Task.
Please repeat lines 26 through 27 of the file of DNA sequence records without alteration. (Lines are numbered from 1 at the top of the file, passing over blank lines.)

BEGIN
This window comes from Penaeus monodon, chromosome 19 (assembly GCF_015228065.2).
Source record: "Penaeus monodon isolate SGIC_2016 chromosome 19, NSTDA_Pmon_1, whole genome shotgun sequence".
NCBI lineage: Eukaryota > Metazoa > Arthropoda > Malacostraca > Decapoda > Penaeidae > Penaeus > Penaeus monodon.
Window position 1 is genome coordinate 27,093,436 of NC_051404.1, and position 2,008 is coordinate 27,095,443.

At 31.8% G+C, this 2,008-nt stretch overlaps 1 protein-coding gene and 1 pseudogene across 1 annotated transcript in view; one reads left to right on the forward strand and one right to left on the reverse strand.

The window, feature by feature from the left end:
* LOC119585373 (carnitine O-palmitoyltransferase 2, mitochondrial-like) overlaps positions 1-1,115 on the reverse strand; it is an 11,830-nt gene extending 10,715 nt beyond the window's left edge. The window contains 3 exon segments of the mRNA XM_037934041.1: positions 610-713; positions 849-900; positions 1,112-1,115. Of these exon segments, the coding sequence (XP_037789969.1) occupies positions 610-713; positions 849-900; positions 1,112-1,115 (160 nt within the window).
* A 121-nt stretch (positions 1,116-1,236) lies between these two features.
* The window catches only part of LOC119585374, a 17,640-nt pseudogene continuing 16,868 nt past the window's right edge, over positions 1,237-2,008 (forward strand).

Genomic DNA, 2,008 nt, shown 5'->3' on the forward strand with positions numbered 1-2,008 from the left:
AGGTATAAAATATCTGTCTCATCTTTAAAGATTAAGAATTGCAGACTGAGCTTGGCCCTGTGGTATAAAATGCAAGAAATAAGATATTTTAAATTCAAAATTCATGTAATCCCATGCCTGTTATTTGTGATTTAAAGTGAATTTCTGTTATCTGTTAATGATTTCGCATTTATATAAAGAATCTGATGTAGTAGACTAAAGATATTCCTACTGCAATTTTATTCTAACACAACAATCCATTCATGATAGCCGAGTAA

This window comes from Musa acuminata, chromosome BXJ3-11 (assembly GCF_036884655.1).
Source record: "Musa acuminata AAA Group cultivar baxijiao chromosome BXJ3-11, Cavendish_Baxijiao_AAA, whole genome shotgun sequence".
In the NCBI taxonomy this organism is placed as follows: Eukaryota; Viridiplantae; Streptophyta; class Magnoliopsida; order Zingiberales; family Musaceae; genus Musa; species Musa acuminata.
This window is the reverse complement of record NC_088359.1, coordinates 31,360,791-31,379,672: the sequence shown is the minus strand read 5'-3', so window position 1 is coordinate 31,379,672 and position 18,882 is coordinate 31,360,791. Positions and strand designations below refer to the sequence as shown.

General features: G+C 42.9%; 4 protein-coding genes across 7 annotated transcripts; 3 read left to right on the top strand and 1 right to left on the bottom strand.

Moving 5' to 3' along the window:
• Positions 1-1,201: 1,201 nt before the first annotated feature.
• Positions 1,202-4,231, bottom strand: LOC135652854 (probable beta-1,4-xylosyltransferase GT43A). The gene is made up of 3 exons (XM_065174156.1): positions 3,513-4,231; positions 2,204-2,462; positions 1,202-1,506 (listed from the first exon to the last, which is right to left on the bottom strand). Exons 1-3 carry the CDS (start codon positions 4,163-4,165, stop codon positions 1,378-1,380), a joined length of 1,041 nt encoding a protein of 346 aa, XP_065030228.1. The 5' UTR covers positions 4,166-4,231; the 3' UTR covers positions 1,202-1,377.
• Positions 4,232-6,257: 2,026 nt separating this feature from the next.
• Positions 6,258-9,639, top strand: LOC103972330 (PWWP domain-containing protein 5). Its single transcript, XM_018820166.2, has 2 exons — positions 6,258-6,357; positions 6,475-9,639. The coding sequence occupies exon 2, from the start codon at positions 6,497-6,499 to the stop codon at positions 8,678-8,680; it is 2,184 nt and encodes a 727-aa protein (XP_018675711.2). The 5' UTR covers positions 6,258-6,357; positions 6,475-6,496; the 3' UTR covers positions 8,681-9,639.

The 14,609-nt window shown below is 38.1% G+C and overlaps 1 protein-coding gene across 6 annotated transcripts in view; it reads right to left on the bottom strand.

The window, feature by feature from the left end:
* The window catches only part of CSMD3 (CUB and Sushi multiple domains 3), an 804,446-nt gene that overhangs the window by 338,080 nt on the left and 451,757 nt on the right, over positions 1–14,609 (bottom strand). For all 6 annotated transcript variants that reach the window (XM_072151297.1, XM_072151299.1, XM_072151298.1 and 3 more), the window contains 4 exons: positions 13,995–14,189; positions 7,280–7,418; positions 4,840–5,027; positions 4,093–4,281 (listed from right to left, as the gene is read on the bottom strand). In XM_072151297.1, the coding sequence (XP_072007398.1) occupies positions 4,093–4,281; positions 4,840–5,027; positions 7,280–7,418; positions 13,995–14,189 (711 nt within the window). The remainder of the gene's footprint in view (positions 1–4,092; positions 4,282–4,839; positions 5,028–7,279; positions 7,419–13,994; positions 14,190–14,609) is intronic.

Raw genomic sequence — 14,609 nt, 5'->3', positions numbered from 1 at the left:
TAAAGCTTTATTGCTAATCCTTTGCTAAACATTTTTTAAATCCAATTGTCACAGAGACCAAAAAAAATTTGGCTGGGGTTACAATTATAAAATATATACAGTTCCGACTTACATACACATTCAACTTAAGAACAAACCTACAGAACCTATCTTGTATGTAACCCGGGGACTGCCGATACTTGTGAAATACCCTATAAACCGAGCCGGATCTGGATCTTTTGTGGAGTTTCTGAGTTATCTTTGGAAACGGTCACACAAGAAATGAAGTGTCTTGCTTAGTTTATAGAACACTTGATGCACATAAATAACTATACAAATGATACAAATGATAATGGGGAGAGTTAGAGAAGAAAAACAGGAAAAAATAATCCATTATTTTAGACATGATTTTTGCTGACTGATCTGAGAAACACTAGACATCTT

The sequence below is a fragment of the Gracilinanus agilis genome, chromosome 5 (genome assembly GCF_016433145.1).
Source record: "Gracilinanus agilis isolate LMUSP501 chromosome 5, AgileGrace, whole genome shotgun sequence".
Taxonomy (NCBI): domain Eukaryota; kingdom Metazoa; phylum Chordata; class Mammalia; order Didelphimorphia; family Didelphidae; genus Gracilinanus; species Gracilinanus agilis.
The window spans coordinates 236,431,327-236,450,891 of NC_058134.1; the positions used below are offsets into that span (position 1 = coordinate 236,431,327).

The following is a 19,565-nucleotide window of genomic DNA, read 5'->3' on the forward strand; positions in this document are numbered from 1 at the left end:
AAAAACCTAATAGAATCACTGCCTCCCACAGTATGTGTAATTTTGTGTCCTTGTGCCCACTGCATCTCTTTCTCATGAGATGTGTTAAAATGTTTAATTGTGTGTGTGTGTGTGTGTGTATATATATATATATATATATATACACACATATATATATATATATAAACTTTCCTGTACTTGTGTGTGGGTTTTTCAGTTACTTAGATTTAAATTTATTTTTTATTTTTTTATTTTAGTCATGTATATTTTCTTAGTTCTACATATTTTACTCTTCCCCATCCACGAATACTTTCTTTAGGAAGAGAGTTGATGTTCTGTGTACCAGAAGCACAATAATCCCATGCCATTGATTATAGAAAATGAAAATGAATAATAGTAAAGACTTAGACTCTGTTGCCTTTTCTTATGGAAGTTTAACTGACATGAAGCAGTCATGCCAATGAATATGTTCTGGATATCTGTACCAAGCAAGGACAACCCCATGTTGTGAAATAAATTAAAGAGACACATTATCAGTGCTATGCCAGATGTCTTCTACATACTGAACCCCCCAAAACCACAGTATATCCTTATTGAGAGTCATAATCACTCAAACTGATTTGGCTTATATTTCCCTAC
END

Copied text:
TAAAGCTTTATTGCTAATCCTTTGCTAAACATTTTTTAAATCCAATTGTCACAGAGACCAAAAAAAATTTGGCTGGGGTTACAATTATAAAATATATACAGTTCCGACTTACATACACATTCAACTTAAGAACAAACCTACAGAACCTATCTTGTATGTAACCCGGGGACTGCCGATACTTGTGAAATACCCTATAAACCGAGCCGGATCTGGATCTTTTGTGGAGTTTCTGAGTTATCTTTGGAAACGGTCACACAAGAAATGAAGTGTCTTGCTTAGTTTATAGAACACTTGATGCACATAAATAACTATACAAATGATACAAATGATAATGGGGAGAGTTAGAGAAGAAAAACAGGAAAAAATAATCCATTATTTTAGACATGATTTTTGCTGACTGATCTGAGAAACACTAGACATCTT

The sequence below is a fragment of the Gracilinanus agilis genome, chromosome 5 (genome assembly GCF_016433145.1).